Budo does not include any of these three elements. Naturally everyone wants to win, but that is not the end goal of budo. I’m sure that you have read phrases such as “I will strike a blow, even if it costs me my life” and “at least I will take him with me” in novels etc. about duels between warriors (bushi).


Also, did you know that duels (to the death) between bushi began the moment the time of the duel was decided? This is why once the time of the famous duel between Miyamoto Musashi and Sasaki Kojiro on Ganryu Island was decided, Miyamoto Musashi immediately went into hiding. Many bushi were assassinated in the period between the duel being announced and the date on which it was to occur.


I’m sure this would be difficult to understand for modern people who have been brainwashed into the sporting mindset. Also, Musashi arrived at Ganryu Island three or four hours after the time the duel was scheduled to commence in order to unnerve his opponent. On the other hand, at the duel at Ichijoji Sagarimatsu, in spite of it being a duel, several hundred bushi planned to conceal themselves with bows and muskets to ambush Musashi, but he arrived a few hours early and slayed his opponent with a single cut before fleeing.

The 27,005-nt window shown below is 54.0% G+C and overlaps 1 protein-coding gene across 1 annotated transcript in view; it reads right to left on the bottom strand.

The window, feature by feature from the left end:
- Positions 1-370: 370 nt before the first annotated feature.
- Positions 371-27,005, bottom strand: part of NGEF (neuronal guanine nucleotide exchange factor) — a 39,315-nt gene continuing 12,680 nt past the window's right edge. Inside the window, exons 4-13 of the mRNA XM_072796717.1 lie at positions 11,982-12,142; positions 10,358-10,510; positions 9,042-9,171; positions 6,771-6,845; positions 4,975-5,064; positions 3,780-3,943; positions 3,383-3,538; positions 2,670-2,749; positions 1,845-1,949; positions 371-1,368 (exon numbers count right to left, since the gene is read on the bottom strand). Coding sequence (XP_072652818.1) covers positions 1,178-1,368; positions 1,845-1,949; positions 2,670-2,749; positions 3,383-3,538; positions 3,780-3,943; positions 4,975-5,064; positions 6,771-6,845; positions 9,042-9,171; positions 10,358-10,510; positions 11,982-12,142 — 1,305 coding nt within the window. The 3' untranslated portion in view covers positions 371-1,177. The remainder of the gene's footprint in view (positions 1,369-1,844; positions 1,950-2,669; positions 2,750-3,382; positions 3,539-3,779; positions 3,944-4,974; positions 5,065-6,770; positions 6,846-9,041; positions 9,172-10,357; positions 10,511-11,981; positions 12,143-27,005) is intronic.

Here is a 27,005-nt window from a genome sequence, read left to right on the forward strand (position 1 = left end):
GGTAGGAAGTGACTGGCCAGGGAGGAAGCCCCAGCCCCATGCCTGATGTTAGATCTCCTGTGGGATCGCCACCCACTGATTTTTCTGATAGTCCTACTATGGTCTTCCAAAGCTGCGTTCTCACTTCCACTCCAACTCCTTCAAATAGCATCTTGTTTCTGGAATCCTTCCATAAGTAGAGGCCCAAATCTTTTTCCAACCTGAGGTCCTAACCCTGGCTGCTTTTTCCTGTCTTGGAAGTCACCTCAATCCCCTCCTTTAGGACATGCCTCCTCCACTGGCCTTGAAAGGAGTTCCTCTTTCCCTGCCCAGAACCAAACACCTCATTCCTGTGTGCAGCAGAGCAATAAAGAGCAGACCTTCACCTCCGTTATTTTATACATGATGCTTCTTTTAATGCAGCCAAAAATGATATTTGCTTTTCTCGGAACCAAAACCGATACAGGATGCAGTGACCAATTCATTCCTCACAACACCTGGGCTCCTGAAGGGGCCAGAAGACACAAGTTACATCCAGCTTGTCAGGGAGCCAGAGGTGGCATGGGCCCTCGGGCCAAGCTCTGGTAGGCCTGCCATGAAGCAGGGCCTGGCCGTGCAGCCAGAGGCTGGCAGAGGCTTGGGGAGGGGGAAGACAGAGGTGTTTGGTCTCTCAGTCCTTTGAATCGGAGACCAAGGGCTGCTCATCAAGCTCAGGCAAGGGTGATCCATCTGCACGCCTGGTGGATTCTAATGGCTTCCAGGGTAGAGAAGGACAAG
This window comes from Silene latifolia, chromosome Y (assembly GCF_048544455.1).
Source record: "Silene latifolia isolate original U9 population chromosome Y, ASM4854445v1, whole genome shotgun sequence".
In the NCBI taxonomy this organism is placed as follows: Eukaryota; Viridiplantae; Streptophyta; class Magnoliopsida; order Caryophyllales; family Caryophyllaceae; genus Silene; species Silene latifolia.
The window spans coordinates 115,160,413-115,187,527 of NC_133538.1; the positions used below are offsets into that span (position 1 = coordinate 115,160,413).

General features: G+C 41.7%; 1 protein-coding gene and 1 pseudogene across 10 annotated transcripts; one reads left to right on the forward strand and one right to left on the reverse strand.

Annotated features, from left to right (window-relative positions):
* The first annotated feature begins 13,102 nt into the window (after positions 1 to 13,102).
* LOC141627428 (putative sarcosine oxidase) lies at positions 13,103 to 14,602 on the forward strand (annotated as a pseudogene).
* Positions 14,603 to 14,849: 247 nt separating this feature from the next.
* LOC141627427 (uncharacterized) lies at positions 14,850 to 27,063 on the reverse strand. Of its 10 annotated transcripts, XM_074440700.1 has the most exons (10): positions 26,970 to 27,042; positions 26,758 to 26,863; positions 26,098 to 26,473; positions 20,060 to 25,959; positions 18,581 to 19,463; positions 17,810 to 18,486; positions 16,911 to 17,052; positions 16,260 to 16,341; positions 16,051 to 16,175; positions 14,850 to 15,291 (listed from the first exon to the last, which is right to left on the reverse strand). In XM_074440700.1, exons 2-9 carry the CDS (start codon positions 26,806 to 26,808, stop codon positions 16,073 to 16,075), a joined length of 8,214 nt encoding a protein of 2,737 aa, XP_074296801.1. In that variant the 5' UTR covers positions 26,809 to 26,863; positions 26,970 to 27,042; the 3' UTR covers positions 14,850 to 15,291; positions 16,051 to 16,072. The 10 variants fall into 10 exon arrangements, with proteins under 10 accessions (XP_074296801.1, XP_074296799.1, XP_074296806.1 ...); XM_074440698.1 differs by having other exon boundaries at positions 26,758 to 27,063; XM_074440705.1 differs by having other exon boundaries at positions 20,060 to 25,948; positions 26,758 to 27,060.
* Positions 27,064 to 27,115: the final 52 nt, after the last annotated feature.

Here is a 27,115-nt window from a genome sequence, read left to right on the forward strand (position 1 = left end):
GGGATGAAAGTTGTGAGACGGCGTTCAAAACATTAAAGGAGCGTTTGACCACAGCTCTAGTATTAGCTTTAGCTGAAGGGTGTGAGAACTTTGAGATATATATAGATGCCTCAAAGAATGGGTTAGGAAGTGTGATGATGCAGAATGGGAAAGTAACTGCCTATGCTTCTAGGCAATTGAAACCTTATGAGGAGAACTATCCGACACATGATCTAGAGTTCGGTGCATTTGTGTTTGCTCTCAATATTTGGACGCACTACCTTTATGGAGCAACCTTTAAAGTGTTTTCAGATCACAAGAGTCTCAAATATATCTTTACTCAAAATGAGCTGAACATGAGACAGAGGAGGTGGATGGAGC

Dr Todo Akiyasu, who is a Chinese linguistic scholar, says that the character “武” (the ‘bu’ in budo) is a combination of ‘戈’ (halberd) and ‘止’ (which nowadays means ‘stop,’ but in ancient times referred to legs). Thus, the character ‘武’ originally meant to ‘hold your halberd (weapon) and keep going.’ Apparently the modern interpretation of ‘stopping the halberd (weapon)’ originated with the medieval Chinese Confucian scholar Zuo.